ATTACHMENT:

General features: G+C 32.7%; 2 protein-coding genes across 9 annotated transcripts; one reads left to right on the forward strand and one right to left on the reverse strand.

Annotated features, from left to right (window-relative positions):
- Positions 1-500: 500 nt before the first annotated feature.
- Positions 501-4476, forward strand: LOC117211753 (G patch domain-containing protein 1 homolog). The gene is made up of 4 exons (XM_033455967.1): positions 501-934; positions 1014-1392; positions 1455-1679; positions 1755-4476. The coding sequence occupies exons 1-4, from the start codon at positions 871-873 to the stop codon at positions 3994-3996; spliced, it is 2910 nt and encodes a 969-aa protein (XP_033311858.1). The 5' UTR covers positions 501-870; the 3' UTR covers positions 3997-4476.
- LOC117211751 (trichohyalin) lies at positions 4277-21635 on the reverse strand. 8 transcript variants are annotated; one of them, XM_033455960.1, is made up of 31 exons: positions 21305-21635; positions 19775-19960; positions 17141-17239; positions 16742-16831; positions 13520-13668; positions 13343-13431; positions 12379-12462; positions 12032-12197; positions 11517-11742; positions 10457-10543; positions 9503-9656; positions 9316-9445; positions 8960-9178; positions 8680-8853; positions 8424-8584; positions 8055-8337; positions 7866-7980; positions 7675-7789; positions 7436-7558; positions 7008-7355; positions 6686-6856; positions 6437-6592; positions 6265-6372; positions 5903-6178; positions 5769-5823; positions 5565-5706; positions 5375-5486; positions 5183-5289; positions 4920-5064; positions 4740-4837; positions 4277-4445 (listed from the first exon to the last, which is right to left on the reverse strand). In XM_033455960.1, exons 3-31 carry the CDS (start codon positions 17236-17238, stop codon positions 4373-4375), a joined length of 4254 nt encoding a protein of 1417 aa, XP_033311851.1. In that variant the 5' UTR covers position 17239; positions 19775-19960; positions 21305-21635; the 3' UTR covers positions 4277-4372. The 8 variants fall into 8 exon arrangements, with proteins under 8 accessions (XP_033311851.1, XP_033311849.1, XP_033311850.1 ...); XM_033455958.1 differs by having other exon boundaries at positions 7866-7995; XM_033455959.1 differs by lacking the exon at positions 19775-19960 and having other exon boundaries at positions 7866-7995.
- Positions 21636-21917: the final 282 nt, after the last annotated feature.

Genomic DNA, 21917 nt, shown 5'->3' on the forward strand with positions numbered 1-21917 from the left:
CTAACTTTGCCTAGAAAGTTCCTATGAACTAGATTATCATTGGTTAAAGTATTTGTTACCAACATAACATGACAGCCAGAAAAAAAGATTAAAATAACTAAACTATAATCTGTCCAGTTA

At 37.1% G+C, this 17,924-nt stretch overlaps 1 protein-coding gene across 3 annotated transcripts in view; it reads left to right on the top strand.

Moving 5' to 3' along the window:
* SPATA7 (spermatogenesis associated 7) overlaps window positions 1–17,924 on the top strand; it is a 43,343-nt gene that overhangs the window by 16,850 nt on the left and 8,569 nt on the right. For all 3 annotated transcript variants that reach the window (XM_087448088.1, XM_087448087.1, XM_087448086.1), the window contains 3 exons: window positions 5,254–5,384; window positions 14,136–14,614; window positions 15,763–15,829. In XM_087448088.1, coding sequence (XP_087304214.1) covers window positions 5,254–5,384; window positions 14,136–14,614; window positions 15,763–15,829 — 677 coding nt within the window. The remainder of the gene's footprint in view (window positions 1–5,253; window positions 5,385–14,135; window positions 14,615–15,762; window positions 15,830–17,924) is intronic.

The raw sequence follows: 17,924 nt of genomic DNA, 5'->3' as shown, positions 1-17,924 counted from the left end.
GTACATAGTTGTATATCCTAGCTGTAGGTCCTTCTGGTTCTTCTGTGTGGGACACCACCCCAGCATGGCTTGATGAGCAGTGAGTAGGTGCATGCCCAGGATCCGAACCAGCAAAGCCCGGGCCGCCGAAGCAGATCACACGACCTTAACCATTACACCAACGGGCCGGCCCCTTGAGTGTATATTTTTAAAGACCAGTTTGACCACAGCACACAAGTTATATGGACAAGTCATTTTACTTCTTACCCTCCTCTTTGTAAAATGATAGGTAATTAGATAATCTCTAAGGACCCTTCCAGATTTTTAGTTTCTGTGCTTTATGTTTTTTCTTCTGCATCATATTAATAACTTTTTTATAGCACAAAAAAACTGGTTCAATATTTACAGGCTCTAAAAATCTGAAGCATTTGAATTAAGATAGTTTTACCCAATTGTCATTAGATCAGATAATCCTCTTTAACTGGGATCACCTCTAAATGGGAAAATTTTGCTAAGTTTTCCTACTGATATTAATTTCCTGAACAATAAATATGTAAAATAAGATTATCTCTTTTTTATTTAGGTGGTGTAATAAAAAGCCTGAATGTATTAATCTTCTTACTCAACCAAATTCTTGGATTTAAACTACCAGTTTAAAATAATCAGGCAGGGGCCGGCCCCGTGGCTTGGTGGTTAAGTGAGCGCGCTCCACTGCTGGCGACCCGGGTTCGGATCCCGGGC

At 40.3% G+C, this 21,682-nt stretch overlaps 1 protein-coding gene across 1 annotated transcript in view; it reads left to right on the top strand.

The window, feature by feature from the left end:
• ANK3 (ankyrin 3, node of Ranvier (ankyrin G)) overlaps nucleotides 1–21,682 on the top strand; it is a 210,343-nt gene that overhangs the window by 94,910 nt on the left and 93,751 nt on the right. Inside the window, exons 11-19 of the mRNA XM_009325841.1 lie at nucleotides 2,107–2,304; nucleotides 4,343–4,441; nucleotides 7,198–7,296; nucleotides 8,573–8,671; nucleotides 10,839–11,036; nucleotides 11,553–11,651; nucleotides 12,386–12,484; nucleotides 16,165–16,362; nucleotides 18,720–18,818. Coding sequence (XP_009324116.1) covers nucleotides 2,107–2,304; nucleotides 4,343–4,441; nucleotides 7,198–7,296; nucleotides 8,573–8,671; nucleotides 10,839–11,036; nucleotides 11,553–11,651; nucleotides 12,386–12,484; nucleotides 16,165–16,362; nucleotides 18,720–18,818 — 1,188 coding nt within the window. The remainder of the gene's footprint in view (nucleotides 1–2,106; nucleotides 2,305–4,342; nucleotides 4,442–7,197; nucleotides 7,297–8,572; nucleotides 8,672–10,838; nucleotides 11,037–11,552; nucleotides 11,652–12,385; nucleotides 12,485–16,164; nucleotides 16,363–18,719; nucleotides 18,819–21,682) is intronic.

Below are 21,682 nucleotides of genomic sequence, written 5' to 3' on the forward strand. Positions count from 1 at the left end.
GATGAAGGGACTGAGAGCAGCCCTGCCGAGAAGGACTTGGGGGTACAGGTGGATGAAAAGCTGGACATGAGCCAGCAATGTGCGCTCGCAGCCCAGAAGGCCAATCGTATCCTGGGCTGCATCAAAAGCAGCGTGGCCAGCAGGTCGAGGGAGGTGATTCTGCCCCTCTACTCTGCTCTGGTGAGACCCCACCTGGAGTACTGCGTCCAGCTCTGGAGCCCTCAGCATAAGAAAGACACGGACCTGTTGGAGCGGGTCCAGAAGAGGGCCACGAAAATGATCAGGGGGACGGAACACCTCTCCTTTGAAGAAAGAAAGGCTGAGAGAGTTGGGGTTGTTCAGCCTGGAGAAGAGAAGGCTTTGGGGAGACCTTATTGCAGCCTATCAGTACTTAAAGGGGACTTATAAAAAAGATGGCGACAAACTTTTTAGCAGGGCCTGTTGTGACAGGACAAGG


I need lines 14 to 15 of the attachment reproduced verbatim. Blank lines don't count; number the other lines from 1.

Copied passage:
At 40.3% G+C, this 21,682-nt stretch overlaps 1 protein-coding gene across 1 annotated transcript in view; it reads left to right on the top strand.

The window, feature by feature from the left end: